Chinese gangs implicated in India gold smuggling
New evidence suggests the involvement of Chinese mafia in smuggling gold into India.
Posted: Tuesday , 22 Apr 2014
Mumbai (Mineweb) -
A Dubai based Chinese mafia appears to be playing a key role in gold smuggling incidents, especially in South India, customs officials in India say.
Over the last few months, customs officials at the Rajiv Gandhi international Airport in Hyderabad, have detained more than 50 passengers and recovered approximately 80 kilograms of gold. On April 1, about 7.70 kilogram of gold was seized from two passengers by the Directorate of revenue intelliegence sleuths, which was the first instance to alert the investigating team about the role of the neighbouring nation.
"Though it sounds incredulous, investigators have come across enough evidence to indicate that Chinese gangs are hiring operators in other countries and smuggling gold into Hyderabad, Kerala and other Indian cities," said Kalyan Revella, Assistant Commissioner, Customs and Central Excise, at Hyderabad.
Revella said that his investigators had found passengers from Dubai, Singapore and Malaysia carrying illegal gold into Hyderabad. "During the course of the investigation, most of them disclosed that they had been handed the gold to smuggle into the city. They were to get a commission of $8,254 (Rs 500,000) per 1 kilogram," he said.
"Based on the confessions of detained passengers, we have investigated the cases and got some leads that some middlemen were hired by gangs based in China, who were targetting other gangs in Singapore, Malaysia and Dubai. The motive of the gangs is to smuggle gold to India, and the middlemen lure passengers by offering attractive commissions," Revella added.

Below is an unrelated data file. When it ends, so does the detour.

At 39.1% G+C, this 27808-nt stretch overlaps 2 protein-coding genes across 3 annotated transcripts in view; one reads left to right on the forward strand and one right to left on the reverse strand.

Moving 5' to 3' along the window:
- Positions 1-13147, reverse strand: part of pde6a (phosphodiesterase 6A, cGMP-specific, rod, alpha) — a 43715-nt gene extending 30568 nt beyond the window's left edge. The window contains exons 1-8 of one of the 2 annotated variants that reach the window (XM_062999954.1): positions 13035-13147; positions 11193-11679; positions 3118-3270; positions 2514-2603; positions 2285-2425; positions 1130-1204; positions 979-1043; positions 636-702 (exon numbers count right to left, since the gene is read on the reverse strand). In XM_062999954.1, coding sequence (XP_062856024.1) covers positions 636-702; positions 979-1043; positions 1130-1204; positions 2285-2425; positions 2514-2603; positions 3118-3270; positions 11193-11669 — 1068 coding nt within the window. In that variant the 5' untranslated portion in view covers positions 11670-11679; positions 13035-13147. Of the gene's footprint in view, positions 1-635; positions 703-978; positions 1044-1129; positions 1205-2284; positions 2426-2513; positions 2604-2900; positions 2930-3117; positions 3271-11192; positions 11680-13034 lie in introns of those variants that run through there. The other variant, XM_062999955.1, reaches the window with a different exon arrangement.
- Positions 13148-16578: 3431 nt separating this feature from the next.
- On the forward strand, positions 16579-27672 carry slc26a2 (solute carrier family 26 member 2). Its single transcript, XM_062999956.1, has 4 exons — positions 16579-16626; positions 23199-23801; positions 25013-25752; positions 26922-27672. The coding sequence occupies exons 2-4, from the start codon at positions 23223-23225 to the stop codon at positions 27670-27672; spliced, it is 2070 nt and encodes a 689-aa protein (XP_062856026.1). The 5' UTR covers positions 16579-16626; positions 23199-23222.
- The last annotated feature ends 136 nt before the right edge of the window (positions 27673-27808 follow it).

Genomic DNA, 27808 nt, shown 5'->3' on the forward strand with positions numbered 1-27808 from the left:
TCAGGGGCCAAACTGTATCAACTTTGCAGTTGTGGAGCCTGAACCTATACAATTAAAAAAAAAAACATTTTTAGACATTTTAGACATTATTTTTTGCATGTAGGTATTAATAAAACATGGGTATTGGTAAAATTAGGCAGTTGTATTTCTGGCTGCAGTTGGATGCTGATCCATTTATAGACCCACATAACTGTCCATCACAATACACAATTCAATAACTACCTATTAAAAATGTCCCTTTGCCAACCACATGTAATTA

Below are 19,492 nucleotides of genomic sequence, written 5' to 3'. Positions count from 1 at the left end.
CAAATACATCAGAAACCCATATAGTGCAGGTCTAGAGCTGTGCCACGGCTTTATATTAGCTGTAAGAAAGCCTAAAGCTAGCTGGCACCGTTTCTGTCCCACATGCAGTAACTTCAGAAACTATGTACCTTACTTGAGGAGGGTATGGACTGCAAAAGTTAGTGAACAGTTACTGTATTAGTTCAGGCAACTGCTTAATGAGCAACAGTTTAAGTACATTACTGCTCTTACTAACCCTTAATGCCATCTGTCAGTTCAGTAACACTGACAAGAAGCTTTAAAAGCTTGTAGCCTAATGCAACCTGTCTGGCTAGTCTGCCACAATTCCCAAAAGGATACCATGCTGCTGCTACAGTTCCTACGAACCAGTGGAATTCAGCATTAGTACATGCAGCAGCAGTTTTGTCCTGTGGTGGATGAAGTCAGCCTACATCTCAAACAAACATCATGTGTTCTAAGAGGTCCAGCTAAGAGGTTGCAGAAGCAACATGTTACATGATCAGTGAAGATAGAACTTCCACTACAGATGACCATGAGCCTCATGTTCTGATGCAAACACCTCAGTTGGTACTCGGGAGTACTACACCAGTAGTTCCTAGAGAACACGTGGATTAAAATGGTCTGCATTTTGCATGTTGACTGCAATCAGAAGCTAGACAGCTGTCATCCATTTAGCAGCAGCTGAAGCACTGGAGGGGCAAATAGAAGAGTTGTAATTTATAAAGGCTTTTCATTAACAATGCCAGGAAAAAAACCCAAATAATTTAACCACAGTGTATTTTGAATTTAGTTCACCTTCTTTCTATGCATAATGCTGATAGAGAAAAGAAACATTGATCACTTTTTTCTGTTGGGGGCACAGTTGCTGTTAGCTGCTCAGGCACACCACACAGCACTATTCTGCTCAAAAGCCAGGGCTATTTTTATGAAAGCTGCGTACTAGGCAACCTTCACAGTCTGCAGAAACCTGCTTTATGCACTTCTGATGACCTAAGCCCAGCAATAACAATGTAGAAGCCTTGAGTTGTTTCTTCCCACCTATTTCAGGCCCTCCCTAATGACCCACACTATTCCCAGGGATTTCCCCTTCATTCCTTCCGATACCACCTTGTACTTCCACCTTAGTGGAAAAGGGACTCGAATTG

Those who were arrested said that a Chinese gang was instrumental in re-shaping the gold and placing it in various items like talcum powder tins, speakers, trolley bag handles, iron box base, cellphone batteries, and sometimes even coating the precious metal with silver or mercury to escape the scanners.
Asked to comment, Haresh Soni, chairman, All India Gems and Jewellery Trade Federation, declined to speak about the involvement of the Chinese mafia in the smuggling episodes, but added that more gold has been smuggled into India in the past four months than in the previous 10 years.
Incidents of gold smuggling in India remains stubbornly high. Over the weekend, doctors operating on a 63-year-old businessman hit a gold mine, finding as many as 12 gold biscuits weighing a total of 396 grams inside his abdomen.
The man had reportedly swallowed the gold biscuits, each weighing 33 grams, in a bid to smuggle them into the country from Singapore. He had even managed to elude security checks at the airport, but then since he could not get them out, had gone in for surgery. The police was informed and the man has been taken into custody.
On Monday morning, police in Kanpur in North India, seized 11 kilograms of gold, comprising nine gold bricks of 1 kilogram each and 2.270 kilograms of gold ornaments from a car. Three persons traveling in the car have been detained.
Again on Monday morning, security forces seized one kilogram of gold being smuggled from Nepal, and arrested one person from Bihar's East Champaran district, in North India.
In the past week, two international flights have been the focus of customs officials in India, after a combined 15.2 kilogram of gold was smuggled into India aboard passenger jets.
In one instance, an off-duty cabin crew member who was travelling as a passenger onboard a flight to Hyderabad was caught with 13 kilograms of gold in her baggage on April 9, 2014.
Again on April 13, a flight taking off for the Cochin International Airport in Kerala was searched by Indian customs following a tip off. Around 2.2 kilograms of of gold was discovered concealed under a passenger's seat.
A gold chain, gold bangles and gold bars cut into several pieces were all concealed in a plastic packet under the seat.